When it comes to serving her community, Angela Collins speaks about the “magic” – or individual talents – of each person involved. One’s “magic,” she explained, is his or her natural talent, an ordinary thing that he or she does better than most. Angela believes that each person’s skills are magic to everyone else. “So when you figure out what people’s magic is and you put it to use in the community, to build community, to create community, to bring people together, that’s where the magic happens,” Angela said.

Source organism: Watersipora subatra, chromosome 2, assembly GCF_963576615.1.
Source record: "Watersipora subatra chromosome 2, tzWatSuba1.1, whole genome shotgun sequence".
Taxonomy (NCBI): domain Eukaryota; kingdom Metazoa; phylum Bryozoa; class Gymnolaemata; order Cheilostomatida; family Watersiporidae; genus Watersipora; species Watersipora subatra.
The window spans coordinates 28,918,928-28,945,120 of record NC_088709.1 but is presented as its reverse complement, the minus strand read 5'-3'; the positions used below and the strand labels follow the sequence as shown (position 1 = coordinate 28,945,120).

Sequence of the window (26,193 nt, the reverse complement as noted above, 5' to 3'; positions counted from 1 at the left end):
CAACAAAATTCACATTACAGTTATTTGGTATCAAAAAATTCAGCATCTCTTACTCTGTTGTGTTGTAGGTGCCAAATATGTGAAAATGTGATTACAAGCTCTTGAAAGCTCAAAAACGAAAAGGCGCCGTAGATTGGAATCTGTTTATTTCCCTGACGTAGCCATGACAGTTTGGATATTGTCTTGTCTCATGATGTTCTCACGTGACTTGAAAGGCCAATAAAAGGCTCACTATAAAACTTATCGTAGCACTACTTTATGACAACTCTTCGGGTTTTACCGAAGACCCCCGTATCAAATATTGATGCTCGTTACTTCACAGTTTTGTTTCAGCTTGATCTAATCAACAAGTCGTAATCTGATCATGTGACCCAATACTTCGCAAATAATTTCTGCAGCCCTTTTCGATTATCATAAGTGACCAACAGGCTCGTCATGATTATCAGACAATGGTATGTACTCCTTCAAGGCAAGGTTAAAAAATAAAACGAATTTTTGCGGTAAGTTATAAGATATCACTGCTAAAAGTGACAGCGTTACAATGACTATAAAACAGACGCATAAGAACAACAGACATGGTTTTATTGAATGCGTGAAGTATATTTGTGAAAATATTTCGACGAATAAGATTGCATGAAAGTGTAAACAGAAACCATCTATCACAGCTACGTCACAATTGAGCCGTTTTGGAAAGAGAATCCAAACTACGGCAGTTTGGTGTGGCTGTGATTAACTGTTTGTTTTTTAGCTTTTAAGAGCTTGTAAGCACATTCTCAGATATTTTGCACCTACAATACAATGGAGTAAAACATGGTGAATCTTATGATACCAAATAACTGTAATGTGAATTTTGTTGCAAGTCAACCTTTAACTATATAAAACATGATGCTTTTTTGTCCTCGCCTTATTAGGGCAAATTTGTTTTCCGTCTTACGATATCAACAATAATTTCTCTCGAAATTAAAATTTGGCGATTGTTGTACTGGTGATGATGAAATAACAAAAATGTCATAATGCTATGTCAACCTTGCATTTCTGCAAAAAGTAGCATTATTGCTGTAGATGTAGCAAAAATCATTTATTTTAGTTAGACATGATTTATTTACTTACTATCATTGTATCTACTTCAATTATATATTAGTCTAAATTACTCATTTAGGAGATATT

Volunteerism is proven to be a successful bridge that links veterans and military families with their community through civic engagement, improves their physical and emotional well-being, and provides meaningful connections with their civilian neighbors to create more vibrant and resilient communities.
There are nearly 5.5 million military caregivers in the United States, with 20 percent caring for and supporting post-9/11 veterans. Military caregivers are hidden heroes, dedicating their time, efforts, and love to a role that receives little recognition and acknowledgment.
The challenges that military families face can be intense: frequent relocation, separation from loved ones and reintegration back into civilian life. However, military families also have unique qualities that make them ideal civic leaders, leveraging their skills and determination to engage in meaningful service in their communities.